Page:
Detroit – And the neighborhoods?
In recent years, as investments in Detroit transformed much of downtown and Midtown, a short drive down any major highway (up Woodward, Grand River, Jefferson, Gratiot) told a different story, and For some Detroiters, the real story: The city’s neighborhoods, where its people live, where its small businesses call home, are still struggling. The new skyscrapers and sports facilities are nice, critics said, but what about the neighborhoods?
A partial answer to that question came Thursday when Dan Gilbert, the multi-million dollar business owner and a driver of downtown’s transformation for the past decade, said he plans to invest $ 500 million in the city’s neighborhoods over the next 10 years. .
The founder of Quicken Loans Inc. and owner of the Cleveland Cavaliers made the announcement during an interview that aired Thursday on “CBS This Morning,” and expanded on it at a press conference at 10 am at One Campus Martius.
“I’d like to see the people of Detroit benefit,” Gilbert said. “You look at all the levels in the city center right now and we have to bring that into the neighborhoods and make the whole city have that energy.”
The entrepreneurial titan told CBS that the effort will start with $ 15 million in property taxes due. It will cover about 20,000 homes, said Jay Farner, CEO of Rocket Mortgage.
Farner said the donation “will remove the burden of property tax debt.”
He praised Quicken for playing a “small role” in the city’s rebirth since moving its headquarters downtown 11 years ago, but said the “systematic and generational” problems facing the city will not have “quick fixes.” .
Mayor Mike Duggan said the gift made Thursday “an extraordinary day for Detroit, a great step forward in a strategy to begin breaking the cycle of intergenerational poverty in this city.”
For the past decade, Gilbert chaired the Detroit Blight task force. That job put him in close and regular contact with Duggan, and that relationship continues.
“Dan was totally focused on stabilizing the neighborhoods,” Duggan said. “He told me: ‘If we don’t stop people from leaving the houses, all we are going to do is stay behind.’
Duggan continued, “It was Dan and his team who paid for neighborhood groups to knock on every door in this city that had a family in danger of execution, telling them about all the available programs, signing for the poverty waiver, and we cut Foreclosures of Owner-Occupied Homes by 95% “.
“We have very few foreclosures right now,” Duggan said. “The stress is that there are people with bills from four, five or six years hanging over their heads, which makes them unsafe in their life, every day, and what the Gilberts have done today is give them a path to safety. financial “. Duggan said.
Property taxes were an issue that concerned residents, Farner and Gilbert said on CBS.
“It was very clear to us that it was property taxes that caused most of the plague in Detroit and that the vast majority of citizens were in foreclosure,” Gilbert said in the CBS interview. “With interest and penalties, that debt continued to grow and, in some cases, it was more than they owed on the mortgage and people just walked out of their houses because they couldn’t pay it anymore.”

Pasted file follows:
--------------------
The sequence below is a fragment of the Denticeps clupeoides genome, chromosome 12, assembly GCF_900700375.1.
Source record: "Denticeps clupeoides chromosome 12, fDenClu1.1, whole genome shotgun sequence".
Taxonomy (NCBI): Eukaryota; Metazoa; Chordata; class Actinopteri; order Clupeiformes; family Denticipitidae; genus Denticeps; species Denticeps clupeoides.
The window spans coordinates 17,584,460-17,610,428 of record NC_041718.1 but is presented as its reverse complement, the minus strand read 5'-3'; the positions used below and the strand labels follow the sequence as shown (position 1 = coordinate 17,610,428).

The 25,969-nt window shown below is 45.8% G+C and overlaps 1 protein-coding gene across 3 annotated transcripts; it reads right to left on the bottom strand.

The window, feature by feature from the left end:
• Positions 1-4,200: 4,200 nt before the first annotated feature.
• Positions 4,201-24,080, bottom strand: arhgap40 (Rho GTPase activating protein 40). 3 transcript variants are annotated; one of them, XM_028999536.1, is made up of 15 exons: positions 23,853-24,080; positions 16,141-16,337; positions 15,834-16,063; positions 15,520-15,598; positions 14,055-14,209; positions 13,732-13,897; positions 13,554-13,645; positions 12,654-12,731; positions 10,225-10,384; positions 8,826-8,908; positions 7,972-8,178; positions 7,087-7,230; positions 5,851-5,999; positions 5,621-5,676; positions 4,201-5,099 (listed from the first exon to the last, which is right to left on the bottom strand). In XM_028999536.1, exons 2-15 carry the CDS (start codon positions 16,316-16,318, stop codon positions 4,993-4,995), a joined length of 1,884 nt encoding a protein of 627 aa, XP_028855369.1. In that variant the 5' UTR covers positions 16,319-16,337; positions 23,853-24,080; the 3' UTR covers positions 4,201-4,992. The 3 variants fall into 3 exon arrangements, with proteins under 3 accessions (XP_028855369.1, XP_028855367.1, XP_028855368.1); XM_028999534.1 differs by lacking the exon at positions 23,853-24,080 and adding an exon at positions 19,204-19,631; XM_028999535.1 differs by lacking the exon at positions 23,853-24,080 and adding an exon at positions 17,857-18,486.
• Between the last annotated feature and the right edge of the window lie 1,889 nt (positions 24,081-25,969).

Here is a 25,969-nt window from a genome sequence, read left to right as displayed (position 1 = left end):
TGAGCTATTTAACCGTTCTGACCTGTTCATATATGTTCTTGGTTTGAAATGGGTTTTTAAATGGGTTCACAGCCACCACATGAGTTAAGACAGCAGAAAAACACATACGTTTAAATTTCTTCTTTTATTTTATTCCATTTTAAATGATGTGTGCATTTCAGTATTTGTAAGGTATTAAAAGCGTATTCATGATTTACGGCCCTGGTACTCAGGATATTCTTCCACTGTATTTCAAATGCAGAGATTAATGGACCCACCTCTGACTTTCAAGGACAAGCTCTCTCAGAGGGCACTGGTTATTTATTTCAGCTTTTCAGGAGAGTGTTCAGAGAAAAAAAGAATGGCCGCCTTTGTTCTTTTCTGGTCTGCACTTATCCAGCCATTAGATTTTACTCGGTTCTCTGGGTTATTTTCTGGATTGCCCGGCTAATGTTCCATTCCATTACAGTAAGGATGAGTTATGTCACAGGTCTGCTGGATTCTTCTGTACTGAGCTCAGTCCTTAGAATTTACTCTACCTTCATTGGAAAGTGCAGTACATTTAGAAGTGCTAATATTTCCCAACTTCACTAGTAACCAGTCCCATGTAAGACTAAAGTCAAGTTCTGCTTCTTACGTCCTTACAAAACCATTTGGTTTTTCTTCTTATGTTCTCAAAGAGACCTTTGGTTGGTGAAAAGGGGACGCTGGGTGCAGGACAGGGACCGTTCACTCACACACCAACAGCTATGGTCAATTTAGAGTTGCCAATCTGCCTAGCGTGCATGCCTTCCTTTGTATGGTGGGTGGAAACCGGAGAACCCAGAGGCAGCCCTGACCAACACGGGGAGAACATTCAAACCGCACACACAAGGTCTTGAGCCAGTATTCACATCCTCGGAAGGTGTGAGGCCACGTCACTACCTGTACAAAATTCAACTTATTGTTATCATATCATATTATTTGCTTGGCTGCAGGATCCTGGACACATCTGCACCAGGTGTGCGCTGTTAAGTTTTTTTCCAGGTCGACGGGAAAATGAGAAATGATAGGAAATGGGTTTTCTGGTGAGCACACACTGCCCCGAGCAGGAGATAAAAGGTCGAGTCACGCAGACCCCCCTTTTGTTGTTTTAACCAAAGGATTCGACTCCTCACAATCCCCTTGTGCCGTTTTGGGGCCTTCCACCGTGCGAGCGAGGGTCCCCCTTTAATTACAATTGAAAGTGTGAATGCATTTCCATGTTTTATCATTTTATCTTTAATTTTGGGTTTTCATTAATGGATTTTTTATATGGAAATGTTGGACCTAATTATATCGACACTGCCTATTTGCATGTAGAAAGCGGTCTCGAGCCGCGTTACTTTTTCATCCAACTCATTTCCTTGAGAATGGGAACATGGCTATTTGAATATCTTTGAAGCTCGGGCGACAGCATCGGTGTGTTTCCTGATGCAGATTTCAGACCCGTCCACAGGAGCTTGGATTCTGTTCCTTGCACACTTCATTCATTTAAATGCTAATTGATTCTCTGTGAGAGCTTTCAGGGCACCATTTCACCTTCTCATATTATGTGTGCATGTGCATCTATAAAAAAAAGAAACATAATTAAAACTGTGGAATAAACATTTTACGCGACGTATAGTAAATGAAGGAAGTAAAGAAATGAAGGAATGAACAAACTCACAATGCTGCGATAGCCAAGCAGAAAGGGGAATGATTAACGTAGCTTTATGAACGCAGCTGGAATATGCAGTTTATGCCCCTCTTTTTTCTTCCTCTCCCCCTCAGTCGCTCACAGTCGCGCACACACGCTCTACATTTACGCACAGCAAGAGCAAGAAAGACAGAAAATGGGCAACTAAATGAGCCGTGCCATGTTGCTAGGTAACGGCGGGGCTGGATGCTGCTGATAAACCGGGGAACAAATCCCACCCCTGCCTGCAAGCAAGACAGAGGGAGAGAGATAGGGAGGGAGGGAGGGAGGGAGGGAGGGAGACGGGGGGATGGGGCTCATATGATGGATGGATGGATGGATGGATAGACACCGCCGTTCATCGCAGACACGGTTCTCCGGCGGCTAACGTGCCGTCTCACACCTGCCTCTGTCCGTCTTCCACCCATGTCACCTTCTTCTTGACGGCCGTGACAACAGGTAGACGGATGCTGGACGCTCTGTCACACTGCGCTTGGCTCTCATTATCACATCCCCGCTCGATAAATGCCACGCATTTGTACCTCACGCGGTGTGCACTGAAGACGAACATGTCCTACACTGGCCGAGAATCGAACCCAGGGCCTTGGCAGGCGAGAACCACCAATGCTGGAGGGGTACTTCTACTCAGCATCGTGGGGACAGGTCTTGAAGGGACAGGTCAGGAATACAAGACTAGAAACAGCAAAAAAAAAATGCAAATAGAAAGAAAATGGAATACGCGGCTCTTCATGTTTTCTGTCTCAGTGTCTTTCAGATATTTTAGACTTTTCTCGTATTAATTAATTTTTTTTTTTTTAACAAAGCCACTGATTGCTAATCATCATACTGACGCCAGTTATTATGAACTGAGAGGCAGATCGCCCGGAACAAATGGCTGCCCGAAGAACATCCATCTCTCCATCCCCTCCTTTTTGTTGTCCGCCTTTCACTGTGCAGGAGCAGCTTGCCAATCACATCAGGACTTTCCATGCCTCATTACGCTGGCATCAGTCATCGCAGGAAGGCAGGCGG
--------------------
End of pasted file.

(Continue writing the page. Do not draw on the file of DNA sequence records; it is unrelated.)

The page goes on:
Wayne County Executive Warren Evans announced that the county would contribute another $ 5 million in foreclosure prevention funds.
“Is it a total solution to the problem of foreclosures? Absolutely not, ”Evans said. “Is it a step in the right direction? It is. It leads us down the road. “
Evans described foreclosure as a “social process”, not merely an economic one.
“Sometimes you wonder, how do people fight to get over it?” Evans said. The home is the “biggest investment most people make,” Evans said. Stabilizing home ownership will stabilize families, he said.
Gilbert also spoke about recovering from a May 26, 2019 stroke and spending months in rehab.
“You start to appreciate everyone and everything more than you did,” he said. “When you have a stroke, it’s like the whole family had a stroke.”
CBS reporter Dana Jacobson said that in the interview a couple of weeks ago, Gilbert said that he goes to the office about two days a week and uses a wheelchair to help him get around. Plus, she has hours of physical therapy almost every day.
At the Detroit event, Gilbert, dressed in a light blue sweater, walked to the lectern with the help of a cane and an assistant.
“Nice morning for a walk,” Gilbert said.
Gilbert said the more he and his team studied Detroit’s problems, they came to believe that property tax foreclosures were at the root of them, creating “massive cycles of blight.”
“This is not a rare problem,” Gilbert said. “It is huge and contagious. And big problems require big solutions. “
Jennifer Gilbert, dressed completely in black, stood slightly behind Gilbert, with her right hand on his right shoulder, during the two comments.
“Detroiters need greater access to economic opportunity,” he said. Property tax debt is “the root of the problem.”
In 2010, the mortgage mogul and real estate developer moved Quicken Loans headquarters from Livonia to downtown Detroit. His company Bedrock owns more than 100 properties downtown. He and his affiliates are Detroit’s largest employer, with more than 17,000 workers.
Gilbert companies have invested and committed more than $ 5.6 billion in their efforts to help revitalize Detroit.